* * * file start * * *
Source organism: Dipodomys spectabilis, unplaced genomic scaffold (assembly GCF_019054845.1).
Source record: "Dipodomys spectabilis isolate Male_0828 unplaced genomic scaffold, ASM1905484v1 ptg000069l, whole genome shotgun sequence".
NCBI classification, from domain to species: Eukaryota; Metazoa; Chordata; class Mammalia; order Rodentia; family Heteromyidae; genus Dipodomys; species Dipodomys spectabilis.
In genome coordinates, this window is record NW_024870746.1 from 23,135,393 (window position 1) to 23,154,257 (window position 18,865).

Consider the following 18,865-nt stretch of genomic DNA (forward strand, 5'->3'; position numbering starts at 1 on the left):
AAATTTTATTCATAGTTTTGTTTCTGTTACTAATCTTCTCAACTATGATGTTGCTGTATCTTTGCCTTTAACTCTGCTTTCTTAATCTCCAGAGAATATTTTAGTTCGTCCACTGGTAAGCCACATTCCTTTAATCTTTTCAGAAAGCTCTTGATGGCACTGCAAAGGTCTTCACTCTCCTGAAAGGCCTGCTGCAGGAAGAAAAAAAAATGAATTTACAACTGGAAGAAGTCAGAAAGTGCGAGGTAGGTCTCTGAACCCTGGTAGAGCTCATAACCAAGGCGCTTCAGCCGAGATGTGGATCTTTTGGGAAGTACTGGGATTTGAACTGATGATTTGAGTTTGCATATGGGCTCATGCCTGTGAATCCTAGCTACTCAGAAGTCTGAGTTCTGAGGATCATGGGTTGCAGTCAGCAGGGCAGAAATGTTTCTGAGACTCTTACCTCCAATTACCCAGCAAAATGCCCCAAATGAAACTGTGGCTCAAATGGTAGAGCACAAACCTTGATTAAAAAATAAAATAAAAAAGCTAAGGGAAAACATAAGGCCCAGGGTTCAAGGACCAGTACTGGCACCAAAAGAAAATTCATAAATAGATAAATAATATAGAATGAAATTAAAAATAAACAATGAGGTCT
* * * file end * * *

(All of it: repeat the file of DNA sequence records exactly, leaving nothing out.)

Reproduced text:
Source organism: Dipodomys spectabilis, unplaced genomic scaffold (assembly GCF_019054845.1).
Source record: "Dipodomys spectabilis isolate Male_0828 unplaced genomic scaffold, ASM1905484v1 ptg000069l, whole genome shotgun sequence".
NCBI classification, from domain to species: Eukaryota; Metazoa; Chordata; class Mammalia; order Rodentia; family Heteromyidae; genus Dipodomys; species Dipodomys spectabilis.
In genome coordinates, this window is record NW_024870746.1 from 23,135,393 (window position 1) to 23,154,257 (window position 18,865).

Consider the following 18,865-nt stretch of genomic DNA (forward strand, 5'->3'; position numbering starts at 1 on the left):
AAATTTTATTCATAGTTTTGTTTCTGTTACTAATCTTCTCAACTATGATGTTGCTGTATCTTTGCCTTTAACTCTGCTTTCTTAATCTCCAGAGAATATTTTAGTTCGTCCACTGGTAAGCCACATTCCTTTAATCTTTTCAGAAAGCTCTTGATGGCACTGCAAAGGTCTTCACTCTCCTGAAAGGCCTGCTGCAGGAAGAAAAAAAAATGAATTTACAACTGGAAGAAGTCAGAAAGTGCGAGGTAGGTCTCTGAACCCTGGTAGAGCTCATAACCAAGGCGCTTCAGCCGAGATGTGGATCTTTTGGGAAGTACTGGGATTTGAACTGATGATTTGAGTTTGCATATGGGCTCATGCCTGTGAATCCTAGCTACTCAGAAGTCTGAGTTCTGAGGATCATGGGTTGCAGTCAGCAGGGCAGAAATGTTTCTGAGACTCTTACCTCCAATTACCCAGCAAAATGCCCCAAATGAAACTGTGGCTCAAATGGTAGAGCACAAACCTTGATTAAAAAATAAAATAAAAAAGCTAAGGGAAAACATAAGGCCCAGGGTTCAAGGACCAGTACTGGCACCAAAAGAAAATTCATAAATAGATAAATAATATAGAATGAAATTAAAAATAAACAATGAGGTCT